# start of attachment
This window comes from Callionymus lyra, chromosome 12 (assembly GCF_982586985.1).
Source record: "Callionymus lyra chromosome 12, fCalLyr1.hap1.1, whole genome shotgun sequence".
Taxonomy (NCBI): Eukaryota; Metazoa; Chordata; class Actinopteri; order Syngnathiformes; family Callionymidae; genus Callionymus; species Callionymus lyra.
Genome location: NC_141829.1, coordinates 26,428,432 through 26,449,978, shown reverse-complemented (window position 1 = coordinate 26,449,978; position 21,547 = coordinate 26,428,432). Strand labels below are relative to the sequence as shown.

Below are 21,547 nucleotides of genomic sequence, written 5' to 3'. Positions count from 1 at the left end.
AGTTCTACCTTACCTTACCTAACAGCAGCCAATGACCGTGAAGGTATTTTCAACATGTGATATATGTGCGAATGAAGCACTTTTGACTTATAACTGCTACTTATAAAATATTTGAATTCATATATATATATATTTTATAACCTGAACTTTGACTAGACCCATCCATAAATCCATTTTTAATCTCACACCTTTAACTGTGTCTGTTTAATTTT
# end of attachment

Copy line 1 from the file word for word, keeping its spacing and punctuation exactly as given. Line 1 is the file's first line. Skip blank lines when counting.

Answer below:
This window comes from Callionymus lyra, chromosome 12 (assembly GCF_982586985.1).